She was a vision of loveliness who attracted the eye of some of the best photographers in the world -- not to mention the fancy of two of rock 'n' roll's most iconic guitar heroes. Today, though, Pattie Boyd feels most comfortable on the other side of camera.
I was recently chatting with filmmaker Edward Burns who was excitedly talking about his new drama series, Public Morals, which premieres on August 25 on TNT. He was grateful that I'd found the series compelling with a host of outstanding elements from cinematography, set design and costuming to music.
It is the rare movie comedy that can encompass the wild events of a single night and keep you both squirming and surprised into laughter for its full running time.
"I always felt like Thomas, I always felt like I was on the periphery of all that stuff, and this desire of a wannabe, well, I am an actor, I spent the last 25 years pretending to be somebody else."
Mantras are one such vehicle -- but only one. They're soothing sounds that are psycho-acoustically suited to this settling process.
This is a boom time for Albert Maysles: his iconic Grey Gardens (1975) in a restored print is screening at Film Forum, and available from Criterion. A new documentary, Iris, about style legend Iris Apfel, a hit at the 2014 New York Film Festival will be released in late April.
Meditation is, in fact, resting in inner silence, and as that silence gradually percolates into the rest of your day, it becomes the state of unshakable happiness and peace that sometimes goes by names like nirvana or enlightenment.
A winner here. Never a dull moment when two con artists fall in love. Will Smith is his usual adorable self, but here he is a tad wiser than his pas...
For some time now, we've been led to believe that the word film, as it relates to the material initially used to capture moving images, was no longer a factual term.
Michael J. Burg whispers his wisdom conspiratorially to me across our luxurious table at the Russian Tea Room.
The film "Revenge of the Green Dragons," directed by Andrew Lau & Andrew Loo and presented by Martin Scorsese, is based on the true story of a now-extinct, brutally bloody Chinese gang that worked in Manhattan's Queens and Chinatown in the '80s and early '90s.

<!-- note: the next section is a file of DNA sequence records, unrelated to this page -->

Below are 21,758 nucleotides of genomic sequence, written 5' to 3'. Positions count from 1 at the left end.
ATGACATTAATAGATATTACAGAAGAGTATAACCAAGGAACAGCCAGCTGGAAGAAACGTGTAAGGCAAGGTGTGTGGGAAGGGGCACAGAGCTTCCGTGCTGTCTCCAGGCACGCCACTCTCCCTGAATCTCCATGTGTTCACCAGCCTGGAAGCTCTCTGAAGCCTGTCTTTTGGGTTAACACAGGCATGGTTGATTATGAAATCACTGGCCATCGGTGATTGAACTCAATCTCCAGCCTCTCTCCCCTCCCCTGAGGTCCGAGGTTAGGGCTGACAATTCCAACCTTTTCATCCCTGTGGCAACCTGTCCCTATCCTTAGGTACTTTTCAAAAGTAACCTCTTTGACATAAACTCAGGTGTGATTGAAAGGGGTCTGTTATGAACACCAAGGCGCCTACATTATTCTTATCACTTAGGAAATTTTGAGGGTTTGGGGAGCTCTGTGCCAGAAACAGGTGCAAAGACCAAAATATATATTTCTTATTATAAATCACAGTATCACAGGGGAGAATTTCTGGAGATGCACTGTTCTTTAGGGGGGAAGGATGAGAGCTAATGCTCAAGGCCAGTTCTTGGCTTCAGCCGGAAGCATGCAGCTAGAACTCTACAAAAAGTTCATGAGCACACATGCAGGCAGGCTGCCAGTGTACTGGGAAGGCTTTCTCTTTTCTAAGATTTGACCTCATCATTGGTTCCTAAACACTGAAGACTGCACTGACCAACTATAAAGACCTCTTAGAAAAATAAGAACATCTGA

Waxing nostalgic makes me want to get my hands on an old upright Moviola. It's a magical machine that captures a bygone age of cinema, a tactile one where you held images in your hand and then fed the delivery system, celluloid, through metal sprockets, rubber belts and optics.
Jersey Boys has pried open Pandora's box revealing a bit of the mob's considerable influence over the development of rock and roll and the upcoming HBO series on the '70s musical scene, with the involvement of Scorsese and Mick Jagger, should create further interest.
Sandra Bernhard makes me laugh. Her brassy, wild mouthed persona has always seemed an exaggeration of femininity, her humor bold, her image could be m...
With credits dating back to 1954, Roger Corman has one of Hollywood's longest running careers, and every step of the way has fearlessly pioneered ideas in filmmaking, through all of new media's many definitions over the decades.
It's been a while since someone offered Griffin Dunne the chance to be the star of a movie. Or at least one that he wanted to star in. So when Justin Schwarz approached him with The Discoverers, Dunne was ready to say yes -- and is glad he did.